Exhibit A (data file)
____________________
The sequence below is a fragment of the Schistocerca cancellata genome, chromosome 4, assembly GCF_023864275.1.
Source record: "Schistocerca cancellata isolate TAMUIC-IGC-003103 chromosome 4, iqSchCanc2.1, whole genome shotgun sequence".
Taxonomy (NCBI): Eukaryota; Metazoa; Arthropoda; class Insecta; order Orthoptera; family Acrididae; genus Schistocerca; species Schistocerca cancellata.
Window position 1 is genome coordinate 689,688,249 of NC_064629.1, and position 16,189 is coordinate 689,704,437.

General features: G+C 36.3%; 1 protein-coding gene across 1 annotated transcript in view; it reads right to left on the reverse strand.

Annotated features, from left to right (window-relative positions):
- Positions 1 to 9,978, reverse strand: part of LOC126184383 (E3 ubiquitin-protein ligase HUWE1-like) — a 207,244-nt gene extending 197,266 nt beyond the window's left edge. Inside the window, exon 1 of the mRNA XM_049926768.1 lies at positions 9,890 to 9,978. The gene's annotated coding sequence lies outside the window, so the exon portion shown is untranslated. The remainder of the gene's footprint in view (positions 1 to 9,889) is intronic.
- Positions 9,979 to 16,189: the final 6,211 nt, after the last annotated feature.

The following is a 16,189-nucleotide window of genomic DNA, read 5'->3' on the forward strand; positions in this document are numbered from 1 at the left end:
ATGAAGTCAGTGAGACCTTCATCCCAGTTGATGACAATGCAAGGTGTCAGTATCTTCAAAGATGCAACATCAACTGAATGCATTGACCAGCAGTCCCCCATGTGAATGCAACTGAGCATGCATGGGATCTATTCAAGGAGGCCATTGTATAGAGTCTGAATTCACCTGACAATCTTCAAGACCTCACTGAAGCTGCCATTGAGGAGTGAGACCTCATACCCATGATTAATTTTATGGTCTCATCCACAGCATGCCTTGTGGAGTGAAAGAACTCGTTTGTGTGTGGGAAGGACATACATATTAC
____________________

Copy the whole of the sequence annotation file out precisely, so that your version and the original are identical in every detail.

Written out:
The sequence below is a fragment of the Schistocerca cancellata genome, chromosome 4, assembly GCF_023864275.1.
Source record: "Schistocerca cancellata isolate TAMUIC-IGC-003103 chromosome 4, iqSchCanc2.1, whole genome shotgun sequence".
Taxonomy (NCBI): Eukaryota; Metazoa; Arthropoda; class Insecta; order Orthoptera; family Acrididae; genus Schistocerca; species Schistocerca cancellata.
Window position 1 is genome coordinate 689,688,249 of NC_064629.1, and position 16,189 is coordinate 689,704,437.

General features: G+C 36.3%; 1 protein-coding gene across 1 annotated transcript in view; it reads right to left on the reverse strand.

Annotated features, from left to right (window-relative positions):
- Positions 1 to 9,978, reverse strand: part of LOC126184383 (E3 ubiquitin-protein ligase HUWE1-like) — a 207,244-nt gene extending 197,266 nt beyond the window's left edge. Inside the window, exon 1 of the mRNA XM_049926768.1 lies at positions 9,890 to 9,978. The gene's annotated coding sequence lies outside the window, so the exon portion shown is untranslated. The remainder of the gene's footprint in view (positions 1 to 9,889) is intronic.
- Positions 9,979 to 16,189: the final 6,211 nt, after the last annotated feature.

The following is a 16,189-nucleotide window of genomic DNA, read 5'->3' on the forward strand; positions in this document are numbered from 1 at the left end:
ATGAAGTCAGTGAGACCTTCATCCCAGTTGATGACAATGCAAGGTGTCAGTATCTTCAAAGATGCAACATCAACTGAATGCATTGACCAGCAGTCCCCCATGTGAATGCAACTGAGCATGCATGGGATCTATTCAAGGAGGCCATTGTATAGAGTCTGAATTCACCTGACAATCTTCAAGACCTCACTGAAGCTGCCATTGAGGAGTGAGACCTCATACCCATGATTAATTTTATGGTCTCATCCACAGCATGCCTTGTGGAGTGAAAGAACTCGTTTGTGTGTGGGAAGGACATACATATTAC